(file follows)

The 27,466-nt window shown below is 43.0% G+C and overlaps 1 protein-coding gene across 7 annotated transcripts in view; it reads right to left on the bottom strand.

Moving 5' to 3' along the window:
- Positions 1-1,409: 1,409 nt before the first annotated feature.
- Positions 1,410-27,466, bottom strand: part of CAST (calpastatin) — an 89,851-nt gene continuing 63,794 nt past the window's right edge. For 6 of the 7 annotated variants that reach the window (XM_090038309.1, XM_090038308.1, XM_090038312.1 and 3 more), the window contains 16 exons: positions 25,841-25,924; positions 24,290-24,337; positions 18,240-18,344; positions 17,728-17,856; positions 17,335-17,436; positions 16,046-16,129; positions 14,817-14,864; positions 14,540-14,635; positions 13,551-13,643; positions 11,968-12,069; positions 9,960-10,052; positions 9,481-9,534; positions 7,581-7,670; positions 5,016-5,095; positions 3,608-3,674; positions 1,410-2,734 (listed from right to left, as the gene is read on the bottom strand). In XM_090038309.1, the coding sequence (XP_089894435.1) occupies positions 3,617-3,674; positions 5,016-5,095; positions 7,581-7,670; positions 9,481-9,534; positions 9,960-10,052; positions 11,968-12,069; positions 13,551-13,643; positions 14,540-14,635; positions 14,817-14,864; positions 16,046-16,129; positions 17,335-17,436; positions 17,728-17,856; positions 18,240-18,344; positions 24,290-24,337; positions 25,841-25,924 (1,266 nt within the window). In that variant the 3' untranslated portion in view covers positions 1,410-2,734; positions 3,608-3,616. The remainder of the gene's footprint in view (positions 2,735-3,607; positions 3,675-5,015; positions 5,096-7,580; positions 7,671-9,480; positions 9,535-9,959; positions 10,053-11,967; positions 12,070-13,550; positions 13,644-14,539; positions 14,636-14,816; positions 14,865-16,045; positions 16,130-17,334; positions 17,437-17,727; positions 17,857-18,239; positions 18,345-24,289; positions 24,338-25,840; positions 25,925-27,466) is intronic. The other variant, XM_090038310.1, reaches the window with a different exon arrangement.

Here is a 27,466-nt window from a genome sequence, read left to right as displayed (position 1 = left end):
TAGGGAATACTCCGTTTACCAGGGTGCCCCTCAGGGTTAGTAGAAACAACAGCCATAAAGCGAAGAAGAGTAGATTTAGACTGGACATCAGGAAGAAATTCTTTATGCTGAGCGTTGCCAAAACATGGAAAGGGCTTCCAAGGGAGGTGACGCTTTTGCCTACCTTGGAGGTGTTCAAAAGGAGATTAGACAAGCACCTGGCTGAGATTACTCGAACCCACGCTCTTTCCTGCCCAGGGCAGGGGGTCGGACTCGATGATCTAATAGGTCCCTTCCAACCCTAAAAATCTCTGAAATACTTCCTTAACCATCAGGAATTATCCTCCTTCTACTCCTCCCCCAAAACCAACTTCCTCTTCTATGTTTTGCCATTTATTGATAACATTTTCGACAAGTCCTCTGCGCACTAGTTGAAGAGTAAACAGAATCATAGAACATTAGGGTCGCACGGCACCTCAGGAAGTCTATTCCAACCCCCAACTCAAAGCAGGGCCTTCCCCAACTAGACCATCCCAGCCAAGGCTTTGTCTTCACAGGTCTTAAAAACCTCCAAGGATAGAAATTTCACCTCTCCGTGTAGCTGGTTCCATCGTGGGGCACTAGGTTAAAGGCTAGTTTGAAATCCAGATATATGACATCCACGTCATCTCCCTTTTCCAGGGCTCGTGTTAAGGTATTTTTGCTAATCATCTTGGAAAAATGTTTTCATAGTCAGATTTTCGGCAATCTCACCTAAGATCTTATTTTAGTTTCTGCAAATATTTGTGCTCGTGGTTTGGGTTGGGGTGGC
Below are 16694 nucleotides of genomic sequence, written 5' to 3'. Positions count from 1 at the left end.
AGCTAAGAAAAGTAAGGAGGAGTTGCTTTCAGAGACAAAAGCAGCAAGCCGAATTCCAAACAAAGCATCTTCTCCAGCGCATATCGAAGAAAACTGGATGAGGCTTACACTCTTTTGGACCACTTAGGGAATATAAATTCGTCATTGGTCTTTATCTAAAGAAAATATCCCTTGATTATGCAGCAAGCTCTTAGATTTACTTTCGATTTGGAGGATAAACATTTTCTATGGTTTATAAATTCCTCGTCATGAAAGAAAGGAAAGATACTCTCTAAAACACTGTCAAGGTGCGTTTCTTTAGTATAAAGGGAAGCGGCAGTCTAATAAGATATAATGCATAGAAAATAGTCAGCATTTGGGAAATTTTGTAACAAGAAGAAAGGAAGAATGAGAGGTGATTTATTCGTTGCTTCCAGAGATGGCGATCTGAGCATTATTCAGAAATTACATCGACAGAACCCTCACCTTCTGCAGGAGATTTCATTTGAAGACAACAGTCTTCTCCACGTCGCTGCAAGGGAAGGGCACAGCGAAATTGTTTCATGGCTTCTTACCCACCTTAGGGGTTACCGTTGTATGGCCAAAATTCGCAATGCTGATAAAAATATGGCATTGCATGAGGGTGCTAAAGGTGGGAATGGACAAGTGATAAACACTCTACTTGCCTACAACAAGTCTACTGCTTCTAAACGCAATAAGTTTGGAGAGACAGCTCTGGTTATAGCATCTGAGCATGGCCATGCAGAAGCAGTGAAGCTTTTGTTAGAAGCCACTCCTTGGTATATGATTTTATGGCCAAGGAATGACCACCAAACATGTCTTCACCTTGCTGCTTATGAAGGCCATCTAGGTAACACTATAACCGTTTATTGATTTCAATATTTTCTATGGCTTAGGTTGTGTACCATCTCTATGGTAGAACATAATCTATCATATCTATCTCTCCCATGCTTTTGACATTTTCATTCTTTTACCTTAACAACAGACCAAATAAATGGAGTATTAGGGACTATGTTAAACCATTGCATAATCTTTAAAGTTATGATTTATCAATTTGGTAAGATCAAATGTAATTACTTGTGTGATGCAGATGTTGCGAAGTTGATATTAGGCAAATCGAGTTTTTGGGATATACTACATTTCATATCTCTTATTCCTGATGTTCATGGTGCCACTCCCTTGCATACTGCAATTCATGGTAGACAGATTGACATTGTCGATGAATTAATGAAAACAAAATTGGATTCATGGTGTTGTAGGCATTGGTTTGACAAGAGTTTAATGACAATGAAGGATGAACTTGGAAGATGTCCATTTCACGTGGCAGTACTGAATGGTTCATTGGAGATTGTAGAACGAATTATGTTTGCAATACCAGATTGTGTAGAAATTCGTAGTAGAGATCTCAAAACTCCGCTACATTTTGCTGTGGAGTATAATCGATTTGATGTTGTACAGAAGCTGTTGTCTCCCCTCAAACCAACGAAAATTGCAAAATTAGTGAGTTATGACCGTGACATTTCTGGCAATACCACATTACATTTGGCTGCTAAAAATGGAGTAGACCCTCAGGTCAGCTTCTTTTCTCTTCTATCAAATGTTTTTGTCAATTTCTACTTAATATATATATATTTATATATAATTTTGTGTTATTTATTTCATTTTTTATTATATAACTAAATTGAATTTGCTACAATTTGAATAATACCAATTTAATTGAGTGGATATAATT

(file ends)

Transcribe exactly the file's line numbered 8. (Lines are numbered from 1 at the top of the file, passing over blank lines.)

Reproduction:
AGCTAAGAAAAGTAAGGAGGAGTTGCTTTCAGAGACAAAAGCAGCAAGCCGAATTCCAAACAAAGCATCTTCTCCAGCGCATATCGAAGAAAACTGGATGAGGCTTACACTCTTTTGGACCACTTAGGGAATATAAATTCGTCATTGGTCTTTATCTAAAGAAAATATCCCTTGATTATGCAGCAAGCTCTTAGATTTACTTTCGATTTGGAGGATAAACATTTTCTATGGTTTATAAATTCCTCGTCATGAAAGAAAGGAAAGATACTCTCTAAAACACTGTCAAGGTGCGTTTCTTTAGTATAAAGGGAAGCGGCAGTCTAATAAGATATAATGCATAGAAAATAGTCAGCATTTGGGAAATTTTGTAACAAGAAGAAAGGAAGAATGAGAGGTGATTTATTCGTTGCTTCCAGAGATGGCGATCTGAGCATTATTCAGAAATTACATCGACAGAACCCTCACCTTCTGCAGGAGATTTCATTTGAAGACAACAGTCTTCTCCACGTCGCTGCAAGGGAAGGGCACAGCGAAATTGTTTCATGGCTTCTTACCCACCTTAGGGGTTACCGTTGTATGGCCAAAATTCGCAATGCTGATAAAAATATGGCATTGCATGAGGGTGCTAAAGGTGGGAATGGACAAGTGATAAACACTCTACTTGCCTACAACAAGTCTACTGCTTCTAAACGCAATAAGTTTGGAGAGACAGCTCTGGTTATAGCATCTGAGCATGGCCATGCAGAAGCAGTGAAGCTTTTGTTAGAAGCCACTCCTTGGTATATGATTTTATGGCCAAGGAATGACCACCAAACATGTCTTCACCTTGCTGCTTATGAAGGCCATCTAGGTAACACTATAACCGTTTATTGATTTCAATATTTTCTATGGCTTAGGTTGTGTACCATCTCTATGGTAGAACATAATCTATCATATCTATCTCTCCCATGCTTTTGACATTTTCATTCTTTTACCTTAACAACAGACCAAATAAATGGAGTATTAGGGACTATGTTAAACCATTGCATAATCTTTAAAGTTATGATTTATCAATTTGGTAAGATCAAATGTAATTACTTGTGTGATGCAGATGTTGCGAAGTTGATATTAGGCAAATCGAGTTTTTGGGATATACTACATTTCATATCTCTTATTCCTGATGTTCATGGTGCCACTCCCTTGCATACTGCAATTCATGGTAGACAGATTGACATTGTCGATGAATTAATGAAAACAAAATTGGATTCATGGTGTTGTAGGCATTGGTTTGACAAGAGTTTAATGACAATGAAGGATGAACTTGGAAGATGTCCATTTCACGTGGCAGTACTGAATGGTTCATTGGAGATTGTAGAACGAATTATGTTTGCAATACCAGATTGTGTAGAAATTCGTAGTAGAGATCTCAAAACTCCGCTACATTTTGCTGTGGAGTATAATCGATTTGATGTTGTACAGAAGCTGTTGTCTCCCCTCAAACCAACGAAAATTGCAAAATTAGTGAGTTATGACCGTGACATTTCTGGCAATACCACATTACATTTGGCTGCTAAAAATGGAGTAGACCCTCAGGTCAGCTTCTTTTCTCTTCTATCAAATGTTTTTGTCAATTTCTACTTAATATATATATATTTATATATAATTTTGTGTTATTTATTTCATTTTTTATTATATAACTAAATTGAATTTGCTACAATTTGAATAATACCAATTTAATTGAGTGGATATAATT